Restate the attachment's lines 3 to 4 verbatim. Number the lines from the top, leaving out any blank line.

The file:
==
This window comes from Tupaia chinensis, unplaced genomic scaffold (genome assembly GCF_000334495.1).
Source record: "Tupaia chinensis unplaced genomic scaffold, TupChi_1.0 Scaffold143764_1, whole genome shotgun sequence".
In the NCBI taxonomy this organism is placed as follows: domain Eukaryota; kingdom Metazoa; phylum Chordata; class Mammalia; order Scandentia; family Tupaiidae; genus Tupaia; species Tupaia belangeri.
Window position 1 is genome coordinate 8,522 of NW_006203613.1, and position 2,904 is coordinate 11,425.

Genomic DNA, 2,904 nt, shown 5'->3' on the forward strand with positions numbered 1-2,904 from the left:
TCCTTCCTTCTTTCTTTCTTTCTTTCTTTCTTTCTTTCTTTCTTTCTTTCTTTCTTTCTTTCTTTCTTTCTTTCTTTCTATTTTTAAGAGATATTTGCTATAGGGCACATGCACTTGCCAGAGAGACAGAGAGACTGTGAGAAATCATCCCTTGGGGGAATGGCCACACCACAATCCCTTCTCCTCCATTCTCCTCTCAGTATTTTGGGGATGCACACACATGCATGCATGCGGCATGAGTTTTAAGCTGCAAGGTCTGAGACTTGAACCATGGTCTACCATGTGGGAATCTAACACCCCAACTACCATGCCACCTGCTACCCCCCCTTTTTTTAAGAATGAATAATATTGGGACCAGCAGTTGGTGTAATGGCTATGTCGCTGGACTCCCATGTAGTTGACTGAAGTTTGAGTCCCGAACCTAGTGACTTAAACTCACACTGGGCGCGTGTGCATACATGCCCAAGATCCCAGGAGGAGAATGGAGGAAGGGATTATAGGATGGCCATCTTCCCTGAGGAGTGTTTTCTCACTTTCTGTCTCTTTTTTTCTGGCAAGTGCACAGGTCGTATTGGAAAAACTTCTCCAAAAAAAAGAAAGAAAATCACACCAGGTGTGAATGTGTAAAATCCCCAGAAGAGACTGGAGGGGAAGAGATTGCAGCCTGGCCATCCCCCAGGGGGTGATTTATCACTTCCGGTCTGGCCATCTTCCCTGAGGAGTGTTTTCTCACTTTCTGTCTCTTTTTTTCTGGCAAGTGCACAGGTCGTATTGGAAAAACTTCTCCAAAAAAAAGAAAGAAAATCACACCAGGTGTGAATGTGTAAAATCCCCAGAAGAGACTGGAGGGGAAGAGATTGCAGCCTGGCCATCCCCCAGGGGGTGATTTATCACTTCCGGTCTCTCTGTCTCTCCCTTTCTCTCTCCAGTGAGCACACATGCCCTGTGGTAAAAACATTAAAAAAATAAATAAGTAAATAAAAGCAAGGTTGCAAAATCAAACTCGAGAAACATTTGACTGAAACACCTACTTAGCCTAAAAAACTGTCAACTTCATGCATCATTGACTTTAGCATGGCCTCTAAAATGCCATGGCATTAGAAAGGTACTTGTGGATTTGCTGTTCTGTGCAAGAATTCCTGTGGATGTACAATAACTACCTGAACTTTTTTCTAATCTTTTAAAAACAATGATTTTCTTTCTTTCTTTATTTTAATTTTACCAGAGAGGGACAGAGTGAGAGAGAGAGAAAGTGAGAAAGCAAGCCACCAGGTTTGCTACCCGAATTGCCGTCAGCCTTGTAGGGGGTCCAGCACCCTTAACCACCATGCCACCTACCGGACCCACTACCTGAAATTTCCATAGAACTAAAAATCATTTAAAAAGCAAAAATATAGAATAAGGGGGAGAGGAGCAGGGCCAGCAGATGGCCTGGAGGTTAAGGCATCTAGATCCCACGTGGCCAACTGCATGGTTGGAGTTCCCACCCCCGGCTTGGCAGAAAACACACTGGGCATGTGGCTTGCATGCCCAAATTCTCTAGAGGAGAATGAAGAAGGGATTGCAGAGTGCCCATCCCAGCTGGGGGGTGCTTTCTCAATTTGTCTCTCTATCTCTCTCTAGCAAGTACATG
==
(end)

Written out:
In the NCBI taxonomy this organism is placed as follows: domain Eukaryota; kingdom Metazoa; phylum Chordata; class Mammalia; order Scandentia; family Tupaiidae; genus Tupaia; species Tupaia belangeri.
Window position 1 is genome coordinate 8,522 of NW_006203613.1, and position 2,904 is coordinate 11,425.